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Tau Linked to a Specific Brain Area and Function in Alzheimer’s Disease

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Earlier this week, University of Minnesota researchers said that they have established a firm relationship between the Tau protein and Alzheimer’s disease. Tau has long been considered a biomarker for onset of Alzheimer’s disease.

Scientists now say that an early buildup of tau in the dendritic spines, a region of the brain responsible for electrochemical stimulation, can cause memory loss by disrupting communications between brain cells. The study was published in the December 22nd issue of the journal Neuron (link below).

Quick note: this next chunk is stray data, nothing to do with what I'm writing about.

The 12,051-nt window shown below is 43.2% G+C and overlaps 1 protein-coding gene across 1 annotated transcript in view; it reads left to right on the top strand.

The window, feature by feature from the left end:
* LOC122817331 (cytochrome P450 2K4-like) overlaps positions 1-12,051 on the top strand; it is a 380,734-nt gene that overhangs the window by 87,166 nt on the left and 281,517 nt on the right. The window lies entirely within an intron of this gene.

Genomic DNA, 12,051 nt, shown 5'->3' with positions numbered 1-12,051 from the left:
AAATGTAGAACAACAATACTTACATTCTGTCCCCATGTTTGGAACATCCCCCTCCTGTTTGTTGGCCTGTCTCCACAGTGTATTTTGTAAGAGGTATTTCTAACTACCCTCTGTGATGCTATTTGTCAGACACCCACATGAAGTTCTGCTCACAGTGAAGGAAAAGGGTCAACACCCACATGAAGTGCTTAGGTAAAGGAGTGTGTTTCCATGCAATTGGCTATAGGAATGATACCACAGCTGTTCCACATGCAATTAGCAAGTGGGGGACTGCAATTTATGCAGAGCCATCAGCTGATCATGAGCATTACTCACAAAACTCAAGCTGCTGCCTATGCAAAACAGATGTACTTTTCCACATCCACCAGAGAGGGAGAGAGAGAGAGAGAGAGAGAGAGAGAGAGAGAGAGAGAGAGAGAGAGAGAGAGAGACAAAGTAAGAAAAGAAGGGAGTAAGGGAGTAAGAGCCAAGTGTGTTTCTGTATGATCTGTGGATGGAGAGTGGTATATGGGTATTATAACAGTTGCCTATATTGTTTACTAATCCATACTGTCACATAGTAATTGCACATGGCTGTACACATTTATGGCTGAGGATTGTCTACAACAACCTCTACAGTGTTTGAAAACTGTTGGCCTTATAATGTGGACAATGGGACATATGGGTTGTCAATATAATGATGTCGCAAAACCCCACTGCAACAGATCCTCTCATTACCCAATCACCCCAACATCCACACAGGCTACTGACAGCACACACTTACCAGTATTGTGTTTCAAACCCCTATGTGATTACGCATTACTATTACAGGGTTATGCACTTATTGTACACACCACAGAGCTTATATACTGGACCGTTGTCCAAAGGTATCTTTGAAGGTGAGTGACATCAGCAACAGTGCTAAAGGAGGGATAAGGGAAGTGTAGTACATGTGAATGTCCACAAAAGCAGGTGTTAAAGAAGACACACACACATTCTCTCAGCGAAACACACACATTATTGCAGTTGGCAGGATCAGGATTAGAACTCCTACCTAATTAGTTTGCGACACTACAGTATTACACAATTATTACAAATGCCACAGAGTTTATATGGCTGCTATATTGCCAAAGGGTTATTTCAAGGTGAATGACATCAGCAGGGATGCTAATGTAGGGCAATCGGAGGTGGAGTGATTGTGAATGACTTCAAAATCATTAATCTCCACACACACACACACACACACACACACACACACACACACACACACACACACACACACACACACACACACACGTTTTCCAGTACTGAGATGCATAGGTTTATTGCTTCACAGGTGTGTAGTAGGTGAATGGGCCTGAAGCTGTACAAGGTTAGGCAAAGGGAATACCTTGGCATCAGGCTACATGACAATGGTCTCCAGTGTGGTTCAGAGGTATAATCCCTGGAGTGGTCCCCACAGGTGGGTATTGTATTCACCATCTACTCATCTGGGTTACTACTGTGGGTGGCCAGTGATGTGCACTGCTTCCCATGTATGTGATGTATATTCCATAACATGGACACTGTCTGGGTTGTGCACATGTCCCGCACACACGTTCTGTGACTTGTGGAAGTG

Dr. Karen Ashe, M.D., Ph.D., one of the study author, said:

Research has shown that healthy neurons have more tau in the axon and less in the cell body and dendrites, and that this gradient is reversed in neurodegenerative disorders like Alzheimer’s. Although studies have shown that accumulation of tau in dendrites induced neurodegeneration, they do not address how tau diminished brain function at preclinical disease stages preceding neurodegeneration.

Study: Tau Mislocalization to Dendritic Spines Mediates Synaptic Dysfunction Independently of Neurodegeneration

Source: MedCityNews